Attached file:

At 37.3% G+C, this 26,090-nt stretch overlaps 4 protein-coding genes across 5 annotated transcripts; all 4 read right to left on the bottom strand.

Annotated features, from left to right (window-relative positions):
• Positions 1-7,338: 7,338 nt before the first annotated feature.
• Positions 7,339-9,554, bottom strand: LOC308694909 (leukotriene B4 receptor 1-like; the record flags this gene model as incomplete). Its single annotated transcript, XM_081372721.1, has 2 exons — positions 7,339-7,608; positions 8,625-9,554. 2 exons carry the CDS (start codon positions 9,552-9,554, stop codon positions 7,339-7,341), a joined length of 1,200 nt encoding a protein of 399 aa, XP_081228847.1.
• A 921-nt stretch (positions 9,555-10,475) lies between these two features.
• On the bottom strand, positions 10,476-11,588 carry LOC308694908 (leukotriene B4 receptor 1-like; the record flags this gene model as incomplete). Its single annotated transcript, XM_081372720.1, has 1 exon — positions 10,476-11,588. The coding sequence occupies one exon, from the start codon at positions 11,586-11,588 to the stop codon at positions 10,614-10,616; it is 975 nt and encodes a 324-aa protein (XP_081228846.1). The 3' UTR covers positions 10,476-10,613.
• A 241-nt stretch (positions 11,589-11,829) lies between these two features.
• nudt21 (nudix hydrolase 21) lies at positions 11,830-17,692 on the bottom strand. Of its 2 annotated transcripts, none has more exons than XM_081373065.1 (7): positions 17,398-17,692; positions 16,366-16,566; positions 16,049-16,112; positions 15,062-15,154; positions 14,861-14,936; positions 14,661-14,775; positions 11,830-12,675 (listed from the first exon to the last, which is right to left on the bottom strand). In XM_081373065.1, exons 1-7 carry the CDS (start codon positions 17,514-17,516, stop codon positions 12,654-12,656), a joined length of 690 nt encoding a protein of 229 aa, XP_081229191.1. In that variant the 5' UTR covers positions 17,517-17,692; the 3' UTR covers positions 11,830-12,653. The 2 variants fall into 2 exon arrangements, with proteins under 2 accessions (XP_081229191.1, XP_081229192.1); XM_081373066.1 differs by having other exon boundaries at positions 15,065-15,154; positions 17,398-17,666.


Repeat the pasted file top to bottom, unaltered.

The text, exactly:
At 37.3% G+C, this 26,090-nt stretch overlaps 4 protein-coding genes across 5 annotated transcripts; all 4 read right to left on the bottom strand.

Annotated features, from left to right (window-relative positions):
• Positions 1-7,338: 7,338 nt before the first annotated feature.
• Positions 7,339-9,554, bottom strand: LOC308694909 (leukotriene B4 receptor 1-like; the record flags this gene model as incomplete). Its single annotated transcript, XM_081372721.1, has 2 exons — positions 7,339-7,608; positions 8,625-9,554. 2 exons carry the CDS (start codon positions 9,552-9,554, stop codon positions 7,339-7,341), a joined length of 1,200 nt encoding a protein of 399 aa, XP_081228847.1.
• A 921-nt stretch (positions 9,555-10,475) lies between these two features.
• On the bottom strand, positions 10,476-11,588 carry LOC308694908 (leukotriene B4 receptor 1-like; the record flags this gene model as incomplete). Its single annotated transcript, XM_081372720.1, has 1 exon — positions 10,476-11,588. The coding sequence occupies one exon, from the start codon at positions 11,586-11,588 to the stop codon at positions 10,614-10,616; it is 975 nt and encodes a 324-aa protein (XP_081228846.1). The 3' UTR covers positions 10,476-10,613.
• A 241-nt stretch (positions 11,589-11,829) lies between these two features.
• nudt21 (nudix hydrolase 21) lies at positions 11,830-17,692 on the bottom strand. Of its 2 annotated transcripts, none has more exons than XM_081373065.1 (7): positions 17,398-17,692; positions 16,366-16,566; positions 16,049-16,112; positions 15,062-15,154; positions 14,861-14,936; positions 14,661-14,775; positions 11,830-12,675 (listed from the first exon to the last, which is right to left on the bottom strand). In XM_081373065.1, exons 1-7 carry the CDS (start codon positions 17,514-17,516, stop codon positions 12,654-12,656), a joined length of 690 nt encoding a protein of 229 aa, XP_081229191.1. In that variant the 5' UTR covers positions 17,517-17,692; the 3' UTR covers positions 11,830-12,653. The 2 variants fall into 2 exon arrangements, with proteins under 2 accessions (XP_081229191.1, XP_081229192.1); XM_081373066.1 differs by having other exon boundaries at positions 15,065-15,154; positions 17,398-17,666.